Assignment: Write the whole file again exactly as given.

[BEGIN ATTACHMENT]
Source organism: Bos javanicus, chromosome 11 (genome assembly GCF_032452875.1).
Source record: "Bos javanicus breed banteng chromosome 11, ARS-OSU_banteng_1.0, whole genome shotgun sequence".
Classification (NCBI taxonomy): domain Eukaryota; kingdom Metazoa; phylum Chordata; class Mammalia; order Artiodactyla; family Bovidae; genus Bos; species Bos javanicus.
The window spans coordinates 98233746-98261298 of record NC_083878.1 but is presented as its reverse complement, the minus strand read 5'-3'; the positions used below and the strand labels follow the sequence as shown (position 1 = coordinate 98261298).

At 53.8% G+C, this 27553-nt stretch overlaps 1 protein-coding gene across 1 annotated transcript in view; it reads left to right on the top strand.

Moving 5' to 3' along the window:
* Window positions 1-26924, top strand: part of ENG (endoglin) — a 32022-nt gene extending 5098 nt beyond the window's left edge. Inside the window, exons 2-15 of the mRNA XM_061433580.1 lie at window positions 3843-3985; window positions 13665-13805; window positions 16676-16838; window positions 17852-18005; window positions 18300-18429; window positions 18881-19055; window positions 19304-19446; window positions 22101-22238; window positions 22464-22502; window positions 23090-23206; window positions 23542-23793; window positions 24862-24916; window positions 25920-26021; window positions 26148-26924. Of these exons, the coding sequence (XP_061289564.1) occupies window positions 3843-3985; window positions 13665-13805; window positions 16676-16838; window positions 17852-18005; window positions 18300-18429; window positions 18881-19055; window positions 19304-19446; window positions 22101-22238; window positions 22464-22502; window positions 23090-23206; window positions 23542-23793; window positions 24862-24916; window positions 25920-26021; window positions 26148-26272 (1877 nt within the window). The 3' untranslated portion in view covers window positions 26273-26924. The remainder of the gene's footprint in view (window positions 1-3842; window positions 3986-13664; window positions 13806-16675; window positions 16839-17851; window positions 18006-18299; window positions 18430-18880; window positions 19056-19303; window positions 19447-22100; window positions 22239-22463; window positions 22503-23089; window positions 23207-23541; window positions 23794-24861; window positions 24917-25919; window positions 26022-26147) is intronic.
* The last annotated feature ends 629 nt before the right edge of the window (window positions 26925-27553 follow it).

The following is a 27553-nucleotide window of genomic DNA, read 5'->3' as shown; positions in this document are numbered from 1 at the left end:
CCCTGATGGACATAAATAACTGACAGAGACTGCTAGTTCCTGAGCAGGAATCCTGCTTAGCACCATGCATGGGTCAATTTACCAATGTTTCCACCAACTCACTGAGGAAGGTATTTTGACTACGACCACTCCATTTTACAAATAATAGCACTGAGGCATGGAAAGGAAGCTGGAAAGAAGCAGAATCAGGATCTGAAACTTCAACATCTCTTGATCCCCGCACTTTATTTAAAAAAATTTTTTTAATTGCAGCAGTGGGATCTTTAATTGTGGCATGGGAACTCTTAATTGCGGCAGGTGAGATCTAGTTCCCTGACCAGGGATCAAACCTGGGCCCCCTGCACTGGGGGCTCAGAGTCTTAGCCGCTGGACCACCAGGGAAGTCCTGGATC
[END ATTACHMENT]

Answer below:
Source organism: Bos javanicus, chromosome 11 (genome assembly GCF_032452875.1).
Source record: "Bos javanicus breed banteng chromosome 11, ARS-OSU_banteng_1.0, whole genome shotgun sequence".
Classification (NCBI taxonomy): domain Eukaryota; kingdom Metazoa; phylum Chordata; class Mammalia; order Artiodactyla; family Bovidae; genus Bos; species Bos javanicus.
The window spans coordinates 98233746-98261298 of record NC_083878.1 but is presented as its reverse complement, the minus strand read 5'-3'; the positions used below and the strand labels follow the sequence as shown (position 1 = coordinate 98261298).

At 53.8% G+C, this 27553-nt stretch overlaps 1 protein-coding gene across 1 annotated transcript in view; it reads left to right on the top strand.

Moving 5' to 3' along the window:
* Window positions 1-26924, top strand: part of ENG (endoglin) — a 32022-nt gene extending 5098 nt beyond the window's left edge. Inside the window, exons 2-15 of the mRNA XM_061433580.1 lie at window positions 3843-3985; window positions 13665-13805; window positions 16676-16838; window positions 17852-18005; window positions 18300-18429; window positions 18881-19055; window positions 19304-19446; window positions 22101-22238; window positions 22464-22502; window positions 23090-23206; window positions 23542-23793; window positions 24862-24916; window positions 25920-26021; window positions 26148-26924. Of these exons, the coding sequence (XP_061289564.1) occupies window positions 3843-3985; window positions 13665-13805; window positions 16676-16838; window positions 17852-18005; window positions 18300-18429; window positions 18881-19055; window positions 19304-19446; window positions 22101-22238; window positions 22464-22502; window positions 23090-23206; window positions 23542-23793; window positions 24862-24916; window positions 25920-26021; window positions 26148-26272 (1877 nt within the window). The 3' untranslated portion in view covers window positions 26273-26924. The remainder of the gene's footprint in view (window positions 1-3842; window positions 3986-13664; window positions 13806-16675; window positions 16839-17851; window positions 18006-18299; window positions 18430-18880; window positions 19056-19303; window positions 19447-22100; window positions 22239-22463; window positions 22503-23089; window positions 23207-23541; window positions 23794-24861; window positions 24917-25919; window positions 26022-26147) is intronic.
* The last annotated feature ends 629 nt before the right edge of the window (window positions 26925-27553 follow it).

The following is a 27553-nucleotide window of genomic DNA, read 5'->3' as shown; positions in this document are numbered from 1 at the left end:
CCCTGATGGACATAAATAACTGACAGAGACTGCTAGTTCCTGAGCAGGAATCCTGCTTAGCACCATGCATGGGTCAATTTACCAATGTTTCCACCAACTCACTGAGGAAGGTATTTTGACTACGACCACTCCATTTTACAAATAATAGCACTGAGGCATGGAAAGGAAGCTGGAAAGAAGCAGAATCAGGATCTGAAACTTCAACATCTCTTGATCCCCGCACTTTATTTAAAAAAATTTTTTTAATTGCAGCAGTGGGATCTTTAATTGTGGCATGGGAACTCTTAATTGCGGCAGGTGAGATCTAGTTCCCTGACCAGGGATCAAACCTGGGCCCCCTGCACTGGGGGCTCAGAGTCTTAGCCGCTGGACCACCAGGGAAGTCCTGGATC